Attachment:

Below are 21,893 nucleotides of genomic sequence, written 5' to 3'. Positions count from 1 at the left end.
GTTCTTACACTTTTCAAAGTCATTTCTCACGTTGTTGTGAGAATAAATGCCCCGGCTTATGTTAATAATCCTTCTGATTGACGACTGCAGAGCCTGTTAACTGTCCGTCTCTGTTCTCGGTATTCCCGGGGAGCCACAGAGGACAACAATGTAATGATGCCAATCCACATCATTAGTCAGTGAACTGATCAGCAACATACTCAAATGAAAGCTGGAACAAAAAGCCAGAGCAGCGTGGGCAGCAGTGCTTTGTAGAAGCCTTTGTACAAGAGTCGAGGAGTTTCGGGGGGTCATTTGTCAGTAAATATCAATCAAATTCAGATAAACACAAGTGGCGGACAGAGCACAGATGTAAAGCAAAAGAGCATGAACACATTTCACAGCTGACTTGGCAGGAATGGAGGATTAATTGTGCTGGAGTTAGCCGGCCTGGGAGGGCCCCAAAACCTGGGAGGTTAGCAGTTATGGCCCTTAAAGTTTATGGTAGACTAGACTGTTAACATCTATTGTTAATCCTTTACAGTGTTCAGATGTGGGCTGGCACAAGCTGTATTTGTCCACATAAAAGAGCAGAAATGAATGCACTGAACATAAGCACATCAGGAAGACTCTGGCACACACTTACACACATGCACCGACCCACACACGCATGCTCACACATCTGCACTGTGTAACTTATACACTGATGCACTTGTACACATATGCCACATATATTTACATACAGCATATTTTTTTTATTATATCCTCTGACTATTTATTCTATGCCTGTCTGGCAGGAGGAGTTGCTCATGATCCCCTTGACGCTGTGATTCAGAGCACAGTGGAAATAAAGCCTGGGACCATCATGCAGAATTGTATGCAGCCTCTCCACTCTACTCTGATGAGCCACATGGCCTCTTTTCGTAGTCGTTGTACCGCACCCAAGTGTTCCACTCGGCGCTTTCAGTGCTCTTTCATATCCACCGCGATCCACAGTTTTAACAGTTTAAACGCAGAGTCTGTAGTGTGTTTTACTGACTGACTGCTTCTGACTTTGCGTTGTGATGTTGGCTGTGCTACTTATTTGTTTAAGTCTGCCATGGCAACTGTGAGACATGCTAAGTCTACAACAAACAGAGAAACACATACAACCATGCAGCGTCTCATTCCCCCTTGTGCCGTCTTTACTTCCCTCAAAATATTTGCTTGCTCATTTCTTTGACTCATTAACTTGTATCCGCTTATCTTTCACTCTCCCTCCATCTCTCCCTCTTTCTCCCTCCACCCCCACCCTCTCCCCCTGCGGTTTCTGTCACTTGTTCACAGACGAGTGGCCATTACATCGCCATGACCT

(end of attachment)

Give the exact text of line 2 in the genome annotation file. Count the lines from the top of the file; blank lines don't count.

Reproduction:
GTTCTTACACTTTTCAAAGTCATTTCTCACGTTGTTGTGAGAATAAATGCCCCGGCTTATGTTAATAATCCTTCTGATTGACGACTGCAGAGCCTGTTAACTGTCCGTCTCTGTTCTCGGTATTCCCGGGGAGCCACAGAGGACAACAATGTAATGATGCCAATCCACATCATTAGTCAGTGAACTGATCAGCAACATACTCAAATGAAAGCTGGAACAAAAAGCCAGAGCAGCGTGGGCAGCAGTGCTTTGTAGAAGCCTTTGTACAAGAGTCGAGGAGTTTCGGGGGGTCATTTGTCAGTAAATATCAATCAAATTCAGATAAACACAAGTGGCGGACAGAGCACAGATGTAAAGCAAAAGAGCATGAACACATTTCACAGCTGACTTGGCAGGAATGGAGGATTAATTGTGCTGGAGTTAGCCGGCCTGGGAGGGCCCCAAAACCTGGGAGGTTAGCAGTTATGGCCCTTAAAGTTTATGGTAGACTAGACTGTTAACATCTATTGTTAATCCTTTACAGTGTTCAGATGTGGGCTGGCACAAGCTGTATTTGTCCACATAAAAGAGCAGAAATGAATGCACTGAACATAAGCACATCAGGAAGACTCTGGCACACACTTACACACATGCACCGACCCACACACGCATGCTCACACATCTGCACTGTGTAACTTATACACTGATGCACTTGTACACATATGCCACATATATTTACATACAGCATATTTTTTTTATTATATCCTCTGACTATTTATTCTATGCCTGTCTGGCAGGAGGAGTTGCTCATGATCCCCTTGACGCTGTGATTCAGAGCACAGTGGAAATAAAGCCTGGGACCATCATGCAGAATTGTATGCAGCCTCTCCACTCTACTCTGATGAGCCACATGGCCTCTTTTCGTAGTCGTTGTACCGCACCCAAGTGTTCCACTCGGCGCTTTCAGTGCTCTTTCATATCCACCGCGATCCACAGTTTTAACAGTTTAAACGCAGAGTCTGTAGTGTGTTTTACTGACTGACTGCTTCTGACTTTGCGTTGTGATGTTGGCTGTGCTACTTATTTGTTTAAGTCTGCCATGGCAACTGTGAGACATGCTAAGTCTACAACAAACAGAGAAACACATACAACCATGCAGCGTCTCATTCCCCCTTGTGCCGTCTTTACTTCCCTCAAAATATTTGCTTGCTCATTTCTTTGACTCATTAACTTGTATCCGCTTATCTTTCACTCTCCCTCCATCTCTCCCTCTTTCTCCCTCCACCCCCACCCTCTCCCCCTGCGGTTTCTGTCACTTGTTCACAGACGAGTGGCCATTACATCGCCATGACCT